Shantel Tallow and her son Rafe Vadnais began a meaningful ritual last weekend when the 11-year-old asked if she would braid his hair each morning.
Once the braid is complete, a prayer is said to set the tone for the rest of the day.
“I was so honoured,” said Tallow, a member of the Kainai First Nation in southern Alberta, who runs an Indigenous catering business in Calgary.
“For Rafe, it was explained to him that he’s no longer a little boy, that he’s going through that transition into becoming a young man.”
The night before the Grade 6 student was to wear a braid to school for the first time, they discussed what to do if someone teased him. He had already been called a girl for wearing his hair loose and long.
It did not occur to Tallow that she would have to prepare Rafe for someone trying to chop off his braid, but in the after-school rush on Monday, another student did just that before disappearing into a crowd outside.
“I felt something at the back of my head and when I turned around, he ran away,” Rafe told Global News on Wednesday. “I saw my hair and the elastic on the ground.”
The top half of Rafe’s hair was sheared off too short to pull back, while the bottom layers were still long.
Tallow knew something was wrong when she pulled up to pick up Rafe.
“Just that look on his face said it all more than his hair being down.”
“I am mad. I’m really mad,” said Tallow, her voice breaking. “What makes me most upset is there’s no understanding with the school. They haven’t really done anything about this.”
Tallow declined to name the school, but said the Calgary Board of Education has been receptive to her concerns. An Indigenous liaison was at school with Rafe for the remainder of the week. Tallow said that made him feel safer and more confident.
Rafe is one of two Indigenous boys in the school of 600, Tallow said.
She said she was taught the importance of long hair to the Blackfoot people when she was young. It is only to be cut as a sign of respect when mourning a loved one.
She wishes she could keep her own locks long, but recent health issues have caused hair loss.
“(Rafe) was the one who suggested that he start growing his hair out for me,” said Tallow. ”That was our little bond right there.”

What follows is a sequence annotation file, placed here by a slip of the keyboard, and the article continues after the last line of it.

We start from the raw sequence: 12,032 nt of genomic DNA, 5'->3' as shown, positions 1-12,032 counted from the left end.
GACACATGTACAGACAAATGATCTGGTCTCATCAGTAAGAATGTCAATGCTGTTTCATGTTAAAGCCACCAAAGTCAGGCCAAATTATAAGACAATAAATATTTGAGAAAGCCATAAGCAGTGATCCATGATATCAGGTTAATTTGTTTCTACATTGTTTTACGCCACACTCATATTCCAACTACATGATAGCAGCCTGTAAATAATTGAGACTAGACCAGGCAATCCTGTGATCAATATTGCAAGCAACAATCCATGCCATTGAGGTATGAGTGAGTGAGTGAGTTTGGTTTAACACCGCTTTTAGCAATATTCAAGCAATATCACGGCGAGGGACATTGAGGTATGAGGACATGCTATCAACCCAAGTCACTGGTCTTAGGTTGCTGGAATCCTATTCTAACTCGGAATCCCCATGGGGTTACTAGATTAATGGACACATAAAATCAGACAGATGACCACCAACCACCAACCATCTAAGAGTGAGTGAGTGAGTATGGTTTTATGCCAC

Rafe’s two sisters — one a grade behind and another in high school — have long hair, too.
Tallow said the younger girl, whose tresses reach below her waist, has asked if she should tuck them away when she’s at school. Tallow told her daughter she should wear her hair with pride.
“If they don’t have an understanding of why we wear our hair long, we’ll let them know.”
Jeannie Everett, acting deputy chief superintendent with the Calgary Board of Education, said she couldn’t comment on an individual case.
“Certainly if there is an incident where someone’s made a mistake, as a teaching or learning institution, we hold them accountable and we follow a policy of progressive discipline.”
Depending on the situation, Everett said liaisons with an Indigenous education team can be brought in to work with individual students or with whole classes, grades or schools.
Tallow has proposed holding a powwow either at the start or end of the school year. A drum group is willing to take part and an elder has offered to do a smudging ceremony.
She said she was puzzled when the school declined and said it would prefer something more low-key.
“I, being an Aboriginal person, know how intimate a round dance can be. That’s those moments that you’re one person with everyone.”
Everett declined to comment on the school’s decision, but noted the board itself had a well-attended system-wide powwow last month.
Since her story became public last week, Tallow’s family has been inundated with support, she said. Members of the Calgary Stampeders football team have reached out, and messages have come from as far away as New Mexico.
“Every time I open one, I cry,” she said. ”They are happy tears, because I know we’re not alone in this and that it has happened to others.”
Lauren Krugel, The Canadian Press